How many of them do you suppose is our ally and promoter of human rights we hold so dear? Not many. We worry about things like gender equality in countries like Iran and Iraq and Nigeria and/or Iranian nuclear threats, etc. Guess what? They can do what they do because we give them lots and lots of money for oil.
Hero Material and I've been watching The Closer recently, and who would've thought it would manifest in my subconscious?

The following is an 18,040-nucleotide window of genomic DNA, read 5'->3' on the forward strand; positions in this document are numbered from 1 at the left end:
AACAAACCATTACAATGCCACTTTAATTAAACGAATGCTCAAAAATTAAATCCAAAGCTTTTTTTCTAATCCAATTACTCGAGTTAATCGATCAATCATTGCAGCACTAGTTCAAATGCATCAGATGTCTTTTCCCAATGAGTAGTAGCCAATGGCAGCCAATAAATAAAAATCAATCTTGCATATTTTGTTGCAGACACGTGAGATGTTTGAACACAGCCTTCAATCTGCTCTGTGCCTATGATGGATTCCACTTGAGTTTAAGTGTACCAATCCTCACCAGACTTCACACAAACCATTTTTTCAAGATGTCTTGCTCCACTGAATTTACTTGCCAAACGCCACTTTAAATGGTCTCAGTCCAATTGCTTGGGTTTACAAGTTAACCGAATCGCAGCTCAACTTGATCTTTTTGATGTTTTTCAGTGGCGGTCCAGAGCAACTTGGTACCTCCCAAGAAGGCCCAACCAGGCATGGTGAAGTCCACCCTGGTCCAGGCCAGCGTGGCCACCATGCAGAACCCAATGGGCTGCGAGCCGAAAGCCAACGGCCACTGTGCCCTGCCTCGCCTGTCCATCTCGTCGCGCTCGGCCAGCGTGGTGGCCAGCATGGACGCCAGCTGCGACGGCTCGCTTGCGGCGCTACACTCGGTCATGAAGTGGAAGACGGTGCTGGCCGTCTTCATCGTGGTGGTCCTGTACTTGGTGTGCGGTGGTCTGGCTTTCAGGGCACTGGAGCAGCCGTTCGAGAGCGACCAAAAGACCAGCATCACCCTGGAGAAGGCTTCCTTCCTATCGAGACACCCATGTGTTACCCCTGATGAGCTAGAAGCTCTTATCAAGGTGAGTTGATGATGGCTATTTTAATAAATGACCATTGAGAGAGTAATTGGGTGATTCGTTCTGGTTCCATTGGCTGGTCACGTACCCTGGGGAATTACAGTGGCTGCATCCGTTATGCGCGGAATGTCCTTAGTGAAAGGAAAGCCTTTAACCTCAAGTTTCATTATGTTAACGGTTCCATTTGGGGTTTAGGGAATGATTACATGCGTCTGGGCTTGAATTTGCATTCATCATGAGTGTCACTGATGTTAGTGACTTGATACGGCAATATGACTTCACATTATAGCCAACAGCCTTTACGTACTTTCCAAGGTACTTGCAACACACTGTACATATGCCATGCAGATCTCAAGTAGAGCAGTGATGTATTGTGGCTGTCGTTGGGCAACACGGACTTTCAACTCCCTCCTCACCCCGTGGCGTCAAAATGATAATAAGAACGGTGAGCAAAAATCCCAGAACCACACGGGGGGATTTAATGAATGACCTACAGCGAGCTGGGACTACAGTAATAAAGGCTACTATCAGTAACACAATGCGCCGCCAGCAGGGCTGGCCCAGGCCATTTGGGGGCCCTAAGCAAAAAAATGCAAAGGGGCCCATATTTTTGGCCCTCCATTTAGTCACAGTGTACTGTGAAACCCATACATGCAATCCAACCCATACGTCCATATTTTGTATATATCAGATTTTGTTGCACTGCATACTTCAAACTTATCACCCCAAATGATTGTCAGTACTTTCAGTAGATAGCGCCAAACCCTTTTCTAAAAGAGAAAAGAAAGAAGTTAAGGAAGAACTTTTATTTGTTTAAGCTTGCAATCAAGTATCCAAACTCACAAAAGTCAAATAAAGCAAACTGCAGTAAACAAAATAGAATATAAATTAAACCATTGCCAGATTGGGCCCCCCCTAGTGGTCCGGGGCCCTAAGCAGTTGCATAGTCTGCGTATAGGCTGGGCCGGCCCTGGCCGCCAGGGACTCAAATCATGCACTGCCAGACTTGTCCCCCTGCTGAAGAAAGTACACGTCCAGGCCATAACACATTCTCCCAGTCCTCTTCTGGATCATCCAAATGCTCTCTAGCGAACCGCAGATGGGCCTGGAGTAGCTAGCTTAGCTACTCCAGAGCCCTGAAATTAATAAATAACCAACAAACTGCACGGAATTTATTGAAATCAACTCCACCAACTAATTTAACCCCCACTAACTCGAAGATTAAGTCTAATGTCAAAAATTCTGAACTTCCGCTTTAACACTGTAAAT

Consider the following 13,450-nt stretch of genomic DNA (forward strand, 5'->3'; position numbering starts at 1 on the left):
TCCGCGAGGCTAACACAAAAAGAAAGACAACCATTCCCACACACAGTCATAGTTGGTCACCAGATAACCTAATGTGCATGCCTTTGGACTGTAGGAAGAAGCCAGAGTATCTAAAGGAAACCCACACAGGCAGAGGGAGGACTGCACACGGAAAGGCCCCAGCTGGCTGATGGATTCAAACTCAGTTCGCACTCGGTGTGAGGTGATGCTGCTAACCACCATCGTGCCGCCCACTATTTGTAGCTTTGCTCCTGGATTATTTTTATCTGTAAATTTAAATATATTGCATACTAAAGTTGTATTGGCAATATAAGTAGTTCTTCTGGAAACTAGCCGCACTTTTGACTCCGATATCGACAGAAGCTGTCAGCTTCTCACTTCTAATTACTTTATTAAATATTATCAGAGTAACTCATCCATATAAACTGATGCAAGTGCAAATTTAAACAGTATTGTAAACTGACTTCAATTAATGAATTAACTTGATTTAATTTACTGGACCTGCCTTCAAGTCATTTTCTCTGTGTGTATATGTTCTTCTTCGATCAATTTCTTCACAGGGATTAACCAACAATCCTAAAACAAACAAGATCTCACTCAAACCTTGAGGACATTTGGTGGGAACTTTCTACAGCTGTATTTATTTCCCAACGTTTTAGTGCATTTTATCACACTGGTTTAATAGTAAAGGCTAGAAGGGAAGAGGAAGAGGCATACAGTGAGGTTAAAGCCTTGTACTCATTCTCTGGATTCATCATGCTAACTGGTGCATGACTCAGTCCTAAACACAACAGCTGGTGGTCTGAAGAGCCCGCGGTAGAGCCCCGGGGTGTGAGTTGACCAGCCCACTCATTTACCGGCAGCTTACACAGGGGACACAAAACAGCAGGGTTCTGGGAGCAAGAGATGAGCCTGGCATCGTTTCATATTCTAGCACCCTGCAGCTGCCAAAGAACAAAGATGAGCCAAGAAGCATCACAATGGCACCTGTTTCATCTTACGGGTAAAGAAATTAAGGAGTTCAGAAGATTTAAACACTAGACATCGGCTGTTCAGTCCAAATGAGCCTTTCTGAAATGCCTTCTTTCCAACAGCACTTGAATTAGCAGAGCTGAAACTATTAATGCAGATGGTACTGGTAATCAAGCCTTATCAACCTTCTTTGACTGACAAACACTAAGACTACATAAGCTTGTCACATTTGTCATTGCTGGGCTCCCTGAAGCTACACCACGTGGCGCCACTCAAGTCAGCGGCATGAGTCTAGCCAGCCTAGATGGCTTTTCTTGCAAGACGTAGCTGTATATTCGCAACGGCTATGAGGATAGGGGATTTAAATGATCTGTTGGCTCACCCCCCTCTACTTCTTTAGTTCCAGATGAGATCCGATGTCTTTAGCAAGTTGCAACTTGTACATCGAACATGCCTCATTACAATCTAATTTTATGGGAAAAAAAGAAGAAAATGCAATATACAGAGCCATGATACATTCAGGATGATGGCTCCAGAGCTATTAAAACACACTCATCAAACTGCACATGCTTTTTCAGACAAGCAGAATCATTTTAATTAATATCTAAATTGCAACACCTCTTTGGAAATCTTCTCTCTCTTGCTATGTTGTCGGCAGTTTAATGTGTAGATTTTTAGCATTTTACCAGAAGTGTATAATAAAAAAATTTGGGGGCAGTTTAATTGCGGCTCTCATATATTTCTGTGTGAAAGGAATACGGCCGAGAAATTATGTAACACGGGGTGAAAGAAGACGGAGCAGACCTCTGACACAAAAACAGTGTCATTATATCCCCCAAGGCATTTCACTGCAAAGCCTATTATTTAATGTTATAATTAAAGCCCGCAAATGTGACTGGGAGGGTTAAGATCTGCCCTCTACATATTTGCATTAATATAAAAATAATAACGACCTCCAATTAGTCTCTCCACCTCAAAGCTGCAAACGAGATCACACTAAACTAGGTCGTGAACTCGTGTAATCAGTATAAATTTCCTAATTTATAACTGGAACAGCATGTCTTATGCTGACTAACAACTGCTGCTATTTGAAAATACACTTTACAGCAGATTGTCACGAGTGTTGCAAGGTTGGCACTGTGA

A couple of nights ago, I had this weird dream that Kuro committed some kind of crime. I don't even know what he did, but that's not the point of my dream. The poor hamster was arrested, complete with teeny handcuffs. Shiro, with her litter, came to the police station to defend him. I was playing the Brenda Leigh Johnson character (the investigator, if you're not familiar with the series), so of course I asked her lots of difficult questions. The poor hamster squeaked in distress, hopping around on the table, but I didn't believe that she was telling me the truth. Meanwhile the infant hamsters were writhing on the table, blind, deaf and hairless. It was just really surreal. Kuro told Shiro he loved her, and the dream more or less ended.